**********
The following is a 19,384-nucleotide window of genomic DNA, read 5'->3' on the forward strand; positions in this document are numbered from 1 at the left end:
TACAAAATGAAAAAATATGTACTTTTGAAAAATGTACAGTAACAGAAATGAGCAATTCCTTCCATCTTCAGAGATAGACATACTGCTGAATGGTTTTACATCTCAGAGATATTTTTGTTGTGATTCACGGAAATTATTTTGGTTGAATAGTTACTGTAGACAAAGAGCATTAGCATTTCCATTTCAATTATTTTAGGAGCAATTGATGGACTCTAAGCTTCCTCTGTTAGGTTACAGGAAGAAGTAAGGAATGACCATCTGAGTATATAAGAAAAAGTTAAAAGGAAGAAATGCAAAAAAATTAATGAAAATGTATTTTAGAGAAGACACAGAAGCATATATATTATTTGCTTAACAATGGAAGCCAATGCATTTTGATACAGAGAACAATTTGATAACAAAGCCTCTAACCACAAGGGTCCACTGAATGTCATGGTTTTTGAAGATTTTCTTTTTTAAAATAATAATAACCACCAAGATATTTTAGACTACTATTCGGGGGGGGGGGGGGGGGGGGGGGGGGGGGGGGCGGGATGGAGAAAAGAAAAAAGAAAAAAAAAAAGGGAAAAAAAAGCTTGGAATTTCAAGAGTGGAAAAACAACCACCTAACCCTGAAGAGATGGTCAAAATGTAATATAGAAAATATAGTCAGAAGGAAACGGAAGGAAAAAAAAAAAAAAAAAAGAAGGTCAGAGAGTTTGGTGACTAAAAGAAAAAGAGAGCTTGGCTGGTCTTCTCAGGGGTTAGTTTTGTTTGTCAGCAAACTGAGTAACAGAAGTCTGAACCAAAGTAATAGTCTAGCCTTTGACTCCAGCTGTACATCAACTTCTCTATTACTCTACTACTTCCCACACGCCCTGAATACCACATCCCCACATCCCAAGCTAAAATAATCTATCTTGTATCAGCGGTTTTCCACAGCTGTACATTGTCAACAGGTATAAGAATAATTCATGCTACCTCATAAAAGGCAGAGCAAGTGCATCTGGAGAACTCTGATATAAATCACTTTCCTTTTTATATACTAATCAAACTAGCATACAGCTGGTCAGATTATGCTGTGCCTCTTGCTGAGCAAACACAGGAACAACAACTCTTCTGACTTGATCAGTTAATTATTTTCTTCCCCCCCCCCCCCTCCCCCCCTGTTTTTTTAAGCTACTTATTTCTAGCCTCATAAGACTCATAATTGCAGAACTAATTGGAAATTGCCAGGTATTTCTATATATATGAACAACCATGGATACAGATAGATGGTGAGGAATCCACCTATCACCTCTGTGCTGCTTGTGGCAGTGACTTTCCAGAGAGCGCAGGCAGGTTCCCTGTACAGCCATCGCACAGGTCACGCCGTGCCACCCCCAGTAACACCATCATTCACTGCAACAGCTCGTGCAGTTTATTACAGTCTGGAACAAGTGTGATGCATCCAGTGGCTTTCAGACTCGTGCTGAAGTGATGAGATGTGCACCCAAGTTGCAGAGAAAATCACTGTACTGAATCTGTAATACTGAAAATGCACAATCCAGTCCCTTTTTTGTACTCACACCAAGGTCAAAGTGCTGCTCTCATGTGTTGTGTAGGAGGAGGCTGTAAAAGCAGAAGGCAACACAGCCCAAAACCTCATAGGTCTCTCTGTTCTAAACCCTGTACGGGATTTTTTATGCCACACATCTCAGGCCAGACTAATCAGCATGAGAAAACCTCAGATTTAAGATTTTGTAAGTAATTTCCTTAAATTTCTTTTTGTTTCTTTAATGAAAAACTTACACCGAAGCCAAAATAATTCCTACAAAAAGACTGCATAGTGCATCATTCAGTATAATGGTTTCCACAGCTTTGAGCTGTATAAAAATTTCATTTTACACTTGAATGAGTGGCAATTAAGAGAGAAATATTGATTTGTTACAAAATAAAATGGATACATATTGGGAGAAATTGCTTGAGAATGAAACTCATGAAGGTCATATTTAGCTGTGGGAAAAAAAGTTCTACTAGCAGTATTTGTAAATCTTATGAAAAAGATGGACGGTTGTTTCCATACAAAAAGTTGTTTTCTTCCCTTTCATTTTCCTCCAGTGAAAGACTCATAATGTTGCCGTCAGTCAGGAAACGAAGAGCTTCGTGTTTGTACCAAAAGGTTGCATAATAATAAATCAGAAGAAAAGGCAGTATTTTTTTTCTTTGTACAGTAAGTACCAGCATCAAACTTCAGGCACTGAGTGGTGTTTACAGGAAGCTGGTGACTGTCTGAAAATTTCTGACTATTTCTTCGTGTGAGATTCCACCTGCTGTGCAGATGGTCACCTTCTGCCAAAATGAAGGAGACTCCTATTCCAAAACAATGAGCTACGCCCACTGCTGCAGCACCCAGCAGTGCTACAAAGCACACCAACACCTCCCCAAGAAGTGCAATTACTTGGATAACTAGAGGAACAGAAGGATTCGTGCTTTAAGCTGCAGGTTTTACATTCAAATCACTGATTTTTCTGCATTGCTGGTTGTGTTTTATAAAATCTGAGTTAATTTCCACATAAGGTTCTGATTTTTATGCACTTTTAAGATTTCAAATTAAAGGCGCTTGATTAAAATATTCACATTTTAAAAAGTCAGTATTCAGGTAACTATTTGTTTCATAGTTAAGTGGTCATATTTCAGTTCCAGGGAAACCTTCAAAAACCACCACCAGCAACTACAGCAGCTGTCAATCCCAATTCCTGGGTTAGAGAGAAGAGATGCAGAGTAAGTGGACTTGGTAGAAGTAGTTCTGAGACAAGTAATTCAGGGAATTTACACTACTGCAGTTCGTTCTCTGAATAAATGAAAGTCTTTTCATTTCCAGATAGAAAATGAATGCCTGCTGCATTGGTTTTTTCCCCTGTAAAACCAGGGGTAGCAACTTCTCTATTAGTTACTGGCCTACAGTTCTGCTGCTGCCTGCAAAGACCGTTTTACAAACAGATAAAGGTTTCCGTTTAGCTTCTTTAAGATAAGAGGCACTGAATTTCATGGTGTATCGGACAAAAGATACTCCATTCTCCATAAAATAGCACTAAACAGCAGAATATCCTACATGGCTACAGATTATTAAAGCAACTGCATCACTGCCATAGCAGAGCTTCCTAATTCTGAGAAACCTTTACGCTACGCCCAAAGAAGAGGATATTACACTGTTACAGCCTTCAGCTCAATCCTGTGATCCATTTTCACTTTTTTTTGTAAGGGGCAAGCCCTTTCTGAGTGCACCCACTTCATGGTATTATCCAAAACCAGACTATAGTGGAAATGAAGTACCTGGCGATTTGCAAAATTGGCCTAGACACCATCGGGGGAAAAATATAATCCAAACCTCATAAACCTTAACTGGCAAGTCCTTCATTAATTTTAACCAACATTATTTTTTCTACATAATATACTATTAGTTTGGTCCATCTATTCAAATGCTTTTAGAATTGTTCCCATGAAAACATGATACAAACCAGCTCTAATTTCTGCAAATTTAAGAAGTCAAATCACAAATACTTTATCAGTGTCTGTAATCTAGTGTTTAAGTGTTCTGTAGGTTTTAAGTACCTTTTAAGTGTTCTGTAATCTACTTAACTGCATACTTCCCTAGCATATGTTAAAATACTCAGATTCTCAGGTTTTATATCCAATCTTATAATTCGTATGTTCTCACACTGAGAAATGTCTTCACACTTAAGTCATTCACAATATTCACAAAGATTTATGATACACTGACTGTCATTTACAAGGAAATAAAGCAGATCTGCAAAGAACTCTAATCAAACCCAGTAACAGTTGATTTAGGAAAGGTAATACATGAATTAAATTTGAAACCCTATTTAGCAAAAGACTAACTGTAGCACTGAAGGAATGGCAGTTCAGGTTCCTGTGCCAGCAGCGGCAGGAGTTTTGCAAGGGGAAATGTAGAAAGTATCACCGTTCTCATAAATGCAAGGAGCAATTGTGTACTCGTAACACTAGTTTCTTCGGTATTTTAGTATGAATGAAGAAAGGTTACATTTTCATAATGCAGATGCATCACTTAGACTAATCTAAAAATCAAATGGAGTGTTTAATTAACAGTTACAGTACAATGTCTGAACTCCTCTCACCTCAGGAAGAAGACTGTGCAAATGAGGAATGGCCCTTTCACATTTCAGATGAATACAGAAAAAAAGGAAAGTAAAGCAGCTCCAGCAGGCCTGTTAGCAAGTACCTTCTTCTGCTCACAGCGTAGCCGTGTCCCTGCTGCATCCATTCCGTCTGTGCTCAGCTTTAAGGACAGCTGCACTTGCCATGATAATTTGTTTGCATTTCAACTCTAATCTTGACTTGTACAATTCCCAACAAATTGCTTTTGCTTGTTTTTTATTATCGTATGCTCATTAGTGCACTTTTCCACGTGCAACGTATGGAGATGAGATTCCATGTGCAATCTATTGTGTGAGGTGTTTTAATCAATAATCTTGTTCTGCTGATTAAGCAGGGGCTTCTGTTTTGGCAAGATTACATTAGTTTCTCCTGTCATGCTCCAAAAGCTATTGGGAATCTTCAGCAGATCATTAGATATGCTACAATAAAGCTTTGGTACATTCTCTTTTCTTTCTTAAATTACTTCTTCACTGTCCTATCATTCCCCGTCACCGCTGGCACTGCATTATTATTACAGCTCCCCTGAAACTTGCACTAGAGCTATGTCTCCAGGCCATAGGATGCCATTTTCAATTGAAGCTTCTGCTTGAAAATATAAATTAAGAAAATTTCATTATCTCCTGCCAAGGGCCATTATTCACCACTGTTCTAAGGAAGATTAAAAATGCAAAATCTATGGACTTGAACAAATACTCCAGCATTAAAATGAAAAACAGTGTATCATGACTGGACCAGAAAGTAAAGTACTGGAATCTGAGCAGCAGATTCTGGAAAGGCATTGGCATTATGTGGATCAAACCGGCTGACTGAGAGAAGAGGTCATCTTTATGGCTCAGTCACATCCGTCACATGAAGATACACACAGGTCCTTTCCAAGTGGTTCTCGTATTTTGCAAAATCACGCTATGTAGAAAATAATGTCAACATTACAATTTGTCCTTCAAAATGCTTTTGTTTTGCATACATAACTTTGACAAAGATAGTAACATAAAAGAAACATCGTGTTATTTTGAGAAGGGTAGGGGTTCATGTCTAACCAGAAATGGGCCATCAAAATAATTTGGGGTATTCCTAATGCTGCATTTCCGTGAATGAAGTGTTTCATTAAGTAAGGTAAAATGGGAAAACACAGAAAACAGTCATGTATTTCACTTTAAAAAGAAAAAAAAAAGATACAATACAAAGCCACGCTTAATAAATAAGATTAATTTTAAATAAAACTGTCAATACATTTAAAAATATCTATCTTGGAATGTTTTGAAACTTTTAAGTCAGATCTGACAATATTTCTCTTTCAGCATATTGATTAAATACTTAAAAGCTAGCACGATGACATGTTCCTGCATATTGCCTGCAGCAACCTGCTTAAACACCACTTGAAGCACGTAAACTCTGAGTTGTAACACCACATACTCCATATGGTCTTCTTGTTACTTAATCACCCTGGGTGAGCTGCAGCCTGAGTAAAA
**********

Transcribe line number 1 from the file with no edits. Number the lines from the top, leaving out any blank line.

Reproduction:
The following is a 19,384-nucleotide window of genomic DNA, read 5'->3' on the forward strand; positions in this document are numbered from 1 at the left end: